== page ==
Since the Indians occupied coastal Georgia more than 4,500 years ago, the surrounding environment and the rich, productive land that brought them here have changed-and not changed. Despite population growth and industrial development over the past several decades, Georgia's coast remains, "...the fairest, fruitfullest and pleasantest of all the world," to quote the French discover, Captain Jean Ribault.
Environmentalists and legislators alike have provided measures to conserve the natural habitat of the coast, particularly along the waterfront, where the most development has occurred. In addition, some wetlands and state and federal lands are protected from development.
Coastal animal life among the four major barrier island ecosystems (the ocean beach, salt marsh, maritime forests, and freshwater sloughs) is plentiful. However, the animals must be able to survive under high temperatures which last for longer periods, high salinity, and constant shifts in the sand. Although these conditions can make it tough for the fauna, they have found ways to adapt.
For most of the fauna of the sand beaches, survival is dependant upon their ability to burrow into the sand, allowing for more stable conditions for feeding, breathing, and reproducing, as well as providing protection from predators. This especially holds true for fauna in the intertidal regions of the beaches.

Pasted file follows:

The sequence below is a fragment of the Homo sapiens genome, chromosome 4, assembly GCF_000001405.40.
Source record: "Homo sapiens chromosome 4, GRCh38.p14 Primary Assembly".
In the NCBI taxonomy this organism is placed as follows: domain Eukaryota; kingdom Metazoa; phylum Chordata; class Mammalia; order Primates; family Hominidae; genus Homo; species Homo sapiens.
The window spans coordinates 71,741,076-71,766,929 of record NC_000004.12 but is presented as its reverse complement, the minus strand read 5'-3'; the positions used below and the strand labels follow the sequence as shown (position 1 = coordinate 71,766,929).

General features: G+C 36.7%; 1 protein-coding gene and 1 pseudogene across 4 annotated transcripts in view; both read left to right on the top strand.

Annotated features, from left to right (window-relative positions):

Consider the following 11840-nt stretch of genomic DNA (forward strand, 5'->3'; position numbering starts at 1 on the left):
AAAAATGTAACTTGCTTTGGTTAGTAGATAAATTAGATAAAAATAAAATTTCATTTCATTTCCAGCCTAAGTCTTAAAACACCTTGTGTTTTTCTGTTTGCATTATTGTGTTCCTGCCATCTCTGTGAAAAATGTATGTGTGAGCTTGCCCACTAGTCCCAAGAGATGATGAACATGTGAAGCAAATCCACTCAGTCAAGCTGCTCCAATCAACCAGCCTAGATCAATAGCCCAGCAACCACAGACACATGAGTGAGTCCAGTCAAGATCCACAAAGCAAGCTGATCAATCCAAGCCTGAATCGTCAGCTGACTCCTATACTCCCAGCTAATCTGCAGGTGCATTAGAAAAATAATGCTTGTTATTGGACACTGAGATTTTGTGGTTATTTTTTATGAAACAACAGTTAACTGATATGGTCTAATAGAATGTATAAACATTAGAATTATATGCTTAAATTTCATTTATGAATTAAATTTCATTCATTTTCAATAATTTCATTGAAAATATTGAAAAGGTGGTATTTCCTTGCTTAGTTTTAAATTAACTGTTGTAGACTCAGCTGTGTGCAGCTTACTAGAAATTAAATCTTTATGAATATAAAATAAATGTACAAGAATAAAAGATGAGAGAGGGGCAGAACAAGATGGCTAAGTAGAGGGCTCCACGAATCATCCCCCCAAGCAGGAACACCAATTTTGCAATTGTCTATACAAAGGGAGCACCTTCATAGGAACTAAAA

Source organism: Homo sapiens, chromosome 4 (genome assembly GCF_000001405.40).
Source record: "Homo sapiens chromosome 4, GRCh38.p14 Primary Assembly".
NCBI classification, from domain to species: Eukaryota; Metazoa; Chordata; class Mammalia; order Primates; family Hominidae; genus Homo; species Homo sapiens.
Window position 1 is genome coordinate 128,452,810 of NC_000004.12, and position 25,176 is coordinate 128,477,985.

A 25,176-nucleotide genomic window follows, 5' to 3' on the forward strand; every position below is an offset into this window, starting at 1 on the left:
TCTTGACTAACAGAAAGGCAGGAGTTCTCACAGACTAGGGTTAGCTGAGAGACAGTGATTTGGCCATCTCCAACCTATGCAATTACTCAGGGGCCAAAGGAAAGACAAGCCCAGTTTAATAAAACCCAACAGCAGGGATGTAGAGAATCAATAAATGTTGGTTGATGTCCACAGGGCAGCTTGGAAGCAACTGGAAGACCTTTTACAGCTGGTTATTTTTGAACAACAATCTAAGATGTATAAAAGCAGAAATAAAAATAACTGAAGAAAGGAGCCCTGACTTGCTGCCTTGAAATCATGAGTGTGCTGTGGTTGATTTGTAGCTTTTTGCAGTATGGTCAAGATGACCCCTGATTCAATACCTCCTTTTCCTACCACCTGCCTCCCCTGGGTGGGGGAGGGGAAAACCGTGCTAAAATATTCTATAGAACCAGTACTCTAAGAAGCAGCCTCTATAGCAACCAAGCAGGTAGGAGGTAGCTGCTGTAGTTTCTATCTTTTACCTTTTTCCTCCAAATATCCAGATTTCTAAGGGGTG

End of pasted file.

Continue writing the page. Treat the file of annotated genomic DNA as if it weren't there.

The shrub zones and maritime forests, with their abundant plant life, are a constant source of food and shelter for land animals. Freshwater sloughs provide much-needed fresh water for many fauna including fish, amphibians, birds, water snakes, and insects.
The animals in salt marshes are exposed to high concentrations of salt and rapid temperature changes. However, these difficult conditions occur less in the levee and low portions of the marshes, leading more aquatic animals to live there. While overall the salt marsh is less hospitable as a permanent home, animals depend on the marsh for temporary shelter and feeding opportunities.